Jesus Sandals and Anchovette, by Joanna Atherfold Finn

 

 

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Delicate and sweet writing from the point-of-view of an eight-year-old child, but what is really great about this piece is that it’s written in second person. I haven’t read a second person story before this that isn’t in the form of letter or diary. (If you know of any, comment below I’d love to read it) In this instance it gives the reader a strong sense of being right with the character and somehow helps to put you in the mind of the child. There’s nothing bad to say about this; it’s gorgeous, a must read.

This story is from the Amanda Lohrey Selects series at Spineless Wonders Publishing.

There is so much information about the little girl (and the family) to be gleaned from these few opening sentences.

You look out the back window of the lime-green Galant to the curved struts of the rusting balcony, the top step where you grinned (gap-toothed) for your first-day-of-school photo, the pine tree with its dying centre. Behind the gate is your cubby house with foundations so deep it can’t be moved. Next door, Mr Carter is spraying his cumquat trees. You picture Mrs Carter inside sitting at the kitchen table doing her crossword, and Jesus hanging from his cross, observing her forlornly. She has told you he is all-knowing. You wonder why he doesn’t drop a hint now and then.

The sentences are dripping with descriptions of colour and images,

A row of blue-headed pins protruded from her pillowy lips. Her smooth forehead bobbed as you revolved in tiny increments.

and descriptions that can pull you back right there with the little girl. We know where they are even before it’s made clear.

He leads you through glass doors with his hand clamped around the back of your neck, past nicotine-yellow tables, over kaleidoscope carpet. A row of men are perched on stools, their thick arms bent across blue towels, their hairy legs dangling. Their hair is shrinking into their skulls. They are stunted and swollen like the puffer fish you poke with a stick on the beach.

 

 

Loneliness and the family wrench in just_a_girl by Kirsten Krauth

 just-a-girl

Kirsten Krauth’s debut novel, just_a_girl, brings about complex discussions grown out of the many themes embedded in the book. From loneliness in a world where we connect more than ever, to conducting relationships and sexual identity within this environment. From the format of the book, that includes diary type chapters, to the chopping up of sentences within the diary entries.

Kirsten and I will be chatting about some of these themes in an interview that I’ll put up here soon, but I want to drop a couple of paragraphs here that are not so related to those themes, but are moments that many of us experience. Moments that go toward feeding our insecurities and making us who we are, that made me stop and think for a moment.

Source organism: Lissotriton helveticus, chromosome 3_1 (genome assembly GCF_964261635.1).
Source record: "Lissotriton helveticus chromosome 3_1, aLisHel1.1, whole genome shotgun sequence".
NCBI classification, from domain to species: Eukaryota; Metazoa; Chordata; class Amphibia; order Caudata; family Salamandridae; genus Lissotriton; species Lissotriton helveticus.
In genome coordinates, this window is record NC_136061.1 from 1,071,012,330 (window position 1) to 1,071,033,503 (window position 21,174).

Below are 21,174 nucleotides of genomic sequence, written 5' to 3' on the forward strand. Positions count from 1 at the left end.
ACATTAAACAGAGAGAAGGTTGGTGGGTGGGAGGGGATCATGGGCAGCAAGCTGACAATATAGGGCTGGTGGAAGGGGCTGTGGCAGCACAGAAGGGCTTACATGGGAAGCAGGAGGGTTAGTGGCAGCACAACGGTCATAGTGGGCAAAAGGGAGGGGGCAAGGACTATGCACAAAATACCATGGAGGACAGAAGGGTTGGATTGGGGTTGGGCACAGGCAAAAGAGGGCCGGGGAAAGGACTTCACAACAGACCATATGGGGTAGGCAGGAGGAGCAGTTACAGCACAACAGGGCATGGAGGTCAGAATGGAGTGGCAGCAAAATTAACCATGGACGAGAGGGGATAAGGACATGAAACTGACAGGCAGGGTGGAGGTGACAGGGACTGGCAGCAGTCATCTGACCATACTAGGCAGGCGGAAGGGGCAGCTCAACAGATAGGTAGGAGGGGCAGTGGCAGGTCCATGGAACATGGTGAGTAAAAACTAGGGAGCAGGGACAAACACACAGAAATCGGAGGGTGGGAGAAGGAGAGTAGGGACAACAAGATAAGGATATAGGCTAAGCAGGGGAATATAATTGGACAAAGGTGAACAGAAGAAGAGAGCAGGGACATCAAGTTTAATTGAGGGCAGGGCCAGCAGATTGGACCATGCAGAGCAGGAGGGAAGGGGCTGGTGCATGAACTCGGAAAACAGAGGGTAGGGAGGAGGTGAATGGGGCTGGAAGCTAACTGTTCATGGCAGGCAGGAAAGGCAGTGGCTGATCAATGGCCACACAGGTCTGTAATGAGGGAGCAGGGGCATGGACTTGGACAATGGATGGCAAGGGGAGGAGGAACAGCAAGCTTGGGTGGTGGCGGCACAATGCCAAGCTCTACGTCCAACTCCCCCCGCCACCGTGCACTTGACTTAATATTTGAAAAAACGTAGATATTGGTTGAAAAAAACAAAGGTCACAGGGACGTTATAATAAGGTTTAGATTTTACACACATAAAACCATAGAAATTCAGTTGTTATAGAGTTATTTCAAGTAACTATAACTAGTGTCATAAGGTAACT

This is from fourteen year old Layla, thinking about trips to visit with her father:

I wish the oxygen masks would fall down from the ceiling so I could strangle the stewards…Latchkey kids. Granny said that’s what they used to call kids who came home from school to an empty house. But what do you call the school hols brigade. Flying once a year to see their dads. Getting to board first and being offered magic pens. Colouring in books to distract from the family-wrench. Trying not to cry as you look out the window. Because you’ve got to return to the woman. Who’ll be waiting anxiously in Sydney in her airport outfit. She’s probably there already. The long drive home to the mountains. The questions she doesn’t ask and I don’t answer.

Maybe one day I won’t get on the plane. I’ll disappear, duck out of sight of dad. Or I’ll rewind the plane down the tarmac. Reverse through the punters. Clutching their last-minute-texts-on-mobiles. I’ll stand and revel in the limpness of that concertinaed shute. Looking shrivelled, sad and used as the jet sucks itself away. Mum will spend her years wondering how I managed to go missing. From a plane in the air between Coolangatta and Sydney.

Loc 1844

And from Layla’s mother Margot, on the same topic:

But even though I now have the Church in my life sometimes I lie here afraid that the black hole is sneaking up again and it’s worse when Layla is away, this year she wanted to spend Christmas Day with Geoff, the first time we have been apart, and I don’t want to be all alone during the festive season but what could I say?’ …and Geoff’s always spoiling her with outings, so when she comes back home I look like the boring old mum, I mean, he seems to get all the good bits and he’s split up with the latest, they’ve been so many over the years, so God knows what space his head’s in and I get a bit worried about Layla when she’s not home, we’re on such different wavelengths, so I wish she’d answer her phone up there but she sees my name flash up and hits the reject button.